Youssra Manlaykhaf is a multi-disciplinary visual artist who experiments with a film, performance, installation and a text-based practice. With a strong focus on gender theory, feminism, immigration, activism, socio-political discourse and linguistics she often uses socio-political discourse as a means to explore methods that unpick, subvert and question our mode of thinking and communicating. With opportunities to exhibit both in the UK and internationally, her work often is adapted to address cultural disparities and similarities and celebrates the universal role her practice often takes. Operating with a mixed heritage background that exists in a Western sphere, her work investigates identity politics surrounding race relations within the context of her body of work.
Youssra opts for film and video as a material “as it feels like a tool that directly translates the human condition. When I draw and paint and reproduce reality, it’s incredibly subjective and I find it can either limit the way I address my research or alter it in ways that take on a life of their own. When I paint it’s an indulgence. When I make video work and document with photography it feels necessary to the questions I need to ask, and it is instead informed by other areas of my practice rather than the other way around. My investigations and experiments with performance also trickles into this to inform the way I find I what I need to say or to be said. I think my overarching interest in the range of ways people use language has the most significance across my body of work and is probably the most apparent structure that gives it all a sense of cohesion.
I find that once I capture what feels necessary with documenting language, I’m able to indulge with sound and imagery and it feels like I am able to knit together the absolutes with the parts that are still a maybe. I like to use thematic imagery so that at any language that is used can also amalgamate with selected texts and with the materials of choice. For example, my use of milk in my most recent three-part documentary A Mother’s Milk remains extremely critical to the imagery of the overall film as it consistently remains an exclusively feminine product despite any efforts to tamper with this concept and carries the conversations I have with these women across their bodies. I like to play with colour and light to alter mood and to influence the reception of the language the viewer is about to receive. This language is meant to be divisive and so must the imagery. Although I’d say my practice is still in its formative years, I’ve definitely become more accustomed to how my work tends to flow with these modes of production, materials and media.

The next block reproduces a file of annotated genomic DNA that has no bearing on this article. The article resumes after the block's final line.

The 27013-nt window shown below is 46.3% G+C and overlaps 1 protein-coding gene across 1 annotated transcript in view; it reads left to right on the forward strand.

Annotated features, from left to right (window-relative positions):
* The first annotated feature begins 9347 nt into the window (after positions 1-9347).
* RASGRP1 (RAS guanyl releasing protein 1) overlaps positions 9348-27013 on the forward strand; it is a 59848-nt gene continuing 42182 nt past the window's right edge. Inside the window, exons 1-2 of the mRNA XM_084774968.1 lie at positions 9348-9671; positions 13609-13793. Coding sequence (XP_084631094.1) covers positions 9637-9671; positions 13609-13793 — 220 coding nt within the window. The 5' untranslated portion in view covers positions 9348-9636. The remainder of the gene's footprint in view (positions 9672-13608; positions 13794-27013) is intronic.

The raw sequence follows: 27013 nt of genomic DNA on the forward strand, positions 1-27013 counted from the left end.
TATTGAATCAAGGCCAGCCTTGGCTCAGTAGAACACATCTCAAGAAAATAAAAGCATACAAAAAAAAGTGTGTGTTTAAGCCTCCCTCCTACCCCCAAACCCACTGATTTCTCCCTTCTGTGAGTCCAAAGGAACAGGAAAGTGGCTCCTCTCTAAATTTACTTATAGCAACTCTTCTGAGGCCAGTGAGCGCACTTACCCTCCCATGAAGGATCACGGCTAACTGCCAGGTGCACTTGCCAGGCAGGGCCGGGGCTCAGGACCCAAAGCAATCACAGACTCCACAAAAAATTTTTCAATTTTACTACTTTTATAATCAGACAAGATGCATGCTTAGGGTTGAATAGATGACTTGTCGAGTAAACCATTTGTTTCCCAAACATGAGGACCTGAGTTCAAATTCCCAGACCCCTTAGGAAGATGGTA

My early influences with my sound and performance mainly stemmed from my experience participating in Tino Sehgal’s Turbine Hall commission These Associations in the Tate Modern at the age of 17. There was an intensity to how cathartic it was walking into that vast space every day and saying anything I wanted to complete strangers with absolutely no social filters. It led to more questions than answers and a need to address certain elements of this sort of medium. I began to experiment with my own methods, manipulating language to steer conclusions in conversations with my own set of participants. Psychologically, it was extremely taxing when I chose to delve into dark subject areas. But once I began talking with a variety of participants, it was extremely addictive, and I believe this led me to move out of my early sound work and into video work. I wanted an audience to experience the reactions I was privy to with my participants. I began to diversify my reading and gained influences from the likes of Barbara Creed, Helene Cixious, Suzanna Lacy, Ben Okri etc.
I realise I took a lot of visual influence from the likes of Pipilotti Rist and Rachel Mcclean who constructed their own versions of reality. I needed to construct visual spaces so that I could accommodate my experiments with language and with the human condition. My awareness of how much I operate through a Western lens began to influence my work too. I quickly became frustrated with the binaries this produced and sought to chip away at them so as to better represent my experience as a queer, mixed-race artist and to effectively represent the people I engaged with along the way. Once you break down the education and miseducation you absorb it is a case of deconstructing how we learn to perform our identities”.